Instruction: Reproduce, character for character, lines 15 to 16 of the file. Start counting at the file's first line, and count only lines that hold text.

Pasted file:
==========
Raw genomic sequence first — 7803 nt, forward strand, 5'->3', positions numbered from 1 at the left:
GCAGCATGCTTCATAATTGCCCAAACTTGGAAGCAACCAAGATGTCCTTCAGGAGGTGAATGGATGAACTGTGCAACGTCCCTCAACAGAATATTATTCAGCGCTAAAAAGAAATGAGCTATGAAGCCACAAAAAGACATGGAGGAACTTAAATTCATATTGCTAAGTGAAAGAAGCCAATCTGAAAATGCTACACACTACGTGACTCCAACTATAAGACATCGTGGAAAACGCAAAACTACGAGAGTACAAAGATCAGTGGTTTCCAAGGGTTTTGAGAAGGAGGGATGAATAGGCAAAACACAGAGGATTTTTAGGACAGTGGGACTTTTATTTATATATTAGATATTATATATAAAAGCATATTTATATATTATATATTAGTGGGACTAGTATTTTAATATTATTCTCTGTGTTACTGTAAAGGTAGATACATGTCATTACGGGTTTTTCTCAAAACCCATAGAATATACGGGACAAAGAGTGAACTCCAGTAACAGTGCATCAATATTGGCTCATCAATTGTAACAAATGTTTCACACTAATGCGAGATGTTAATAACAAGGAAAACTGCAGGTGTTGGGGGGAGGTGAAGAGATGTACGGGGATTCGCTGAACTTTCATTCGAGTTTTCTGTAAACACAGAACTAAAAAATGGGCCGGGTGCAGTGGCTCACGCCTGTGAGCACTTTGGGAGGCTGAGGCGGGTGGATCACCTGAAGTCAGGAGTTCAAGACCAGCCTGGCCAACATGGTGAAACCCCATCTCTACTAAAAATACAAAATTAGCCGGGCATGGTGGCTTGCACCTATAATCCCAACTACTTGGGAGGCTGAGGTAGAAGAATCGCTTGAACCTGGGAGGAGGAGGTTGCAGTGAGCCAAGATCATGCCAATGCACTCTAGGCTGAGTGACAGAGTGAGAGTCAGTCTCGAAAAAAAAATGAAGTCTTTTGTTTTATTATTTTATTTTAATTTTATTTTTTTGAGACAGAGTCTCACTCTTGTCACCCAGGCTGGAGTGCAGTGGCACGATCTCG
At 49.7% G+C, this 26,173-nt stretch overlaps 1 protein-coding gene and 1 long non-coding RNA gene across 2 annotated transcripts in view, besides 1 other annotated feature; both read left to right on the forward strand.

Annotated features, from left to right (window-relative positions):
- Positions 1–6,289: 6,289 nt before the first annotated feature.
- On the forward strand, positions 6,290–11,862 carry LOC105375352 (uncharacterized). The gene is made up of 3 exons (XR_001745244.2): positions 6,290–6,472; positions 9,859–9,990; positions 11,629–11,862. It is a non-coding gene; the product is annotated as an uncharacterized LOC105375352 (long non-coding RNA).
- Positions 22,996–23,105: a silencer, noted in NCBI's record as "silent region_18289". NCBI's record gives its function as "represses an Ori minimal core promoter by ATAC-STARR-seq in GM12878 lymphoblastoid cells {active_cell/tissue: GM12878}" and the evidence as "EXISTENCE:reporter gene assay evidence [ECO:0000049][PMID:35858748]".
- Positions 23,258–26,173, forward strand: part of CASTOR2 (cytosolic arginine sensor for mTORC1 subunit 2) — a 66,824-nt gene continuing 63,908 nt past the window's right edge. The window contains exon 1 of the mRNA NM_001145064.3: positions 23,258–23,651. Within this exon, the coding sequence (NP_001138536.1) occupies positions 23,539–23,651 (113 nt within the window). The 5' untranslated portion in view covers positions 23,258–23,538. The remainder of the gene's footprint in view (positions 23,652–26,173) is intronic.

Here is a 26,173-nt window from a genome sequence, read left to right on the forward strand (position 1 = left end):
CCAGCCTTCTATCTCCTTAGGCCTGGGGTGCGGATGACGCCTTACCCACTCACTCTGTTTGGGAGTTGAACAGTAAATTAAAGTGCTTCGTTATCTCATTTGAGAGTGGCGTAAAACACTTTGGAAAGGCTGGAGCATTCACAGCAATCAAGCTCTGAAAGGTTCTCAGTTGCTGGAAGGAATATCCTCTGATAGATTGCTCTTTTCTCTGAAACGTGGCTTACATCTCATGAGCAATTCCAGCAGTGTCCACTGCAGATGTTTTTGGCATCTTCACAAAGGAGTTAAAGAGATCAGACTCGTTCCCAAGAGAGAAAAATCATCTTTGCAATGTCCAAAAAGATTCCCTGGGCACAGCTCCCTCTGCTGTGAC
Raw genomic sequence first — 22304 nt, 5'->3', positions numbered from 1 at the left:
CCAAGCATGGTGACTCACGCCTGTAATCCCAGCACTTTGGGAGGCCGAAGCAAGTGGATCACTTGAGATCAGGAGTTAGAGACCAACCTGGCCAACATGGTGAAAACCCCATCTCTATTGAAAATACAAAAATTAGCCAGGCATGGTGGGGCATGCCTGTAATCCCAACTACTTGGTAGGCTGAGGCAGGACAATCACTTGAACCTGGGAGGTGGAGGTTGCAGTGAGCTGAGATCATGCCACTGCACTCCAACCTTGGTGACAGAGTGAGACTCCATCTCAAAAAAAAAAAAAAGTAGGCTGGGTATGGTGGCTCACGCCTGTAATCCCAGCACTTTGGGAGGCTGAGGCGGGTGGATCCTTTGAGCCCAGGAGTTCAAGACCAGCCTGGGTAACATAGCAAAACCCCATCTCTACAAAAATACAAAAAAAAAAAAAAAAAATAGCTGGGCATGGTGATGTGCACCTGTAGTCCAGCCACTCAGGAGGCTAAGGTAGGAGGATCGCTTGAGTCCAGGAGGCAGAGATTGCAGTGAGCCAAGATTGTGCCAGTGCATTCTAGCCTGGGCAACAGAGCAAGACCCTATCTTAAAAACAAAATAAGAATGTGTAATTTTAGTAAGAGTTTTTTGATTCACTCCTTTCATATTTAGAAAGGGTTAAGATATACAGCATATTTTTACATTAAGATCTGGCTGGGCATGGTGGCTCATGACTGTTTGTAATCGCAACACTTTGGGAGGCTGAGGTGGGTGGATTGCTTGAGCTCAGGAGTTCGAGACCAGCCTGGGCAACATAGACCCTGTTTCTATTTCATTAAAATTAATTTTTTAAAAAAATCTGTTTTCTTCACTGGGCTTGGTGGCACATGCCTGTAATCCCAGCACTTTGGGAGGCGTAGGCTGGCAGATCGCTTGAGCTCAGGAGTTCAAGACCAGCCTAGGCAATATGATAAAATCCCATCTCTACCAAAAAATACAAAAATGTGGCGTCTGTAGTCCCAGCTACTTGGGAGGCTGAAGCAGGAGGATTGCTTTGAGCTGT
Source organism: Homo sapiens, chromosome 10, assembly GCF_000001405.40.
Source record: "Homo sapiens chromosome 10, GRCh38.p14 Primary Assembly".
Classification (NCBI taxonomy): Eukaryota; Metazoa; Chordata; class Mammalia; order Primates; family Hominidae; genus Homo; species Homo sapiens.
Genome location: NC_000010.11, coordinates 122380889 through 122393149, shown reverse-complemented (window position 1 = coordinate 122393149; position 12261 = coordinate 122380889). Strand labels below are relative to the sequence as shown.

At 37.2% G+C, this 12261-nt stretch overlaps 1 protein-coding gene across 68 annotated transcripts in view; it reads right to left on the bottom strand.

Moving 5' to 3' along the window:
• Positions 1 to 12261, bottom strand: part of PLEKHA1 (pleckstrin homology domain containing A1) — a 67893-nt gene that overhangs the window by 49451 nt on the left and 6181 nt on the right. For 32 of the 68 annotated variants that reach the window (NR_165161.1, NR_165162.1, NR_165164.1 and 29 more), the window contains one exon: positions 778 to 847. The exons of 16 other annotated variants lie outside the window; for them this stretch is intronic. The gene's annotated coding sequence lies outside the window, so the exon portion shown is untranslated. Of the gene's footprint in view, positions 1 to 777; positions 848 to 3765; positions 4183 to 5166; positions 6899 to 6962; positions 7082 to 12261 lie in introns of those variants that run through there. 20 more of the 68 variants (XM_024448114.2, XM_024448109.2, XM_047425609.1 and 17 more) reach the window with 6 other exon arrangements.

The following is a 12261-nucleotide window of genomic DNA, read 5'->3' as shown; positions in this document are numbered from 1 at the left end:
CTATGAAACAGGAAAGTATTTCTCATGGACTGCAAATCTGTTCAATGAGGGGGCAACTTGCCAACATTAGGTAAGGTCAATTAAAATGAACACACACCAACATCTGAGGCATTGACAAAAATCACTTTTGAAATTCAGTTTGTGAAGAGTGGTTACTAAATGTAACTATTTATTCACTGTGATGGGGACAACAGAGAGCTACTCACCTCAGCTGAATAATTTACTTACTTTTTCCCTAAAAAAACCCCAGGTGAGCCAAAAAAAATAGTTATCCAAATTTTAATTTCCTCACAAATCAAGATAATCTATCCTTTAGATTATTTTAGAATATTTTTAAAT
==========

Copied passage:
Classification (NCBI taxonomy): Eukaryota; Metazoa; Chordata; class Mammalia; order Primates; family Hominidae; genus Homo; species Homo sapiens.
Genome location: NC_000010.11, coordinates 122380889 through 122393149, shown reverse-complemented (window position 1 = coordinate 122393149; position 12261 = coordinate 122380889). Strand labels below are relative to the sequence as shown.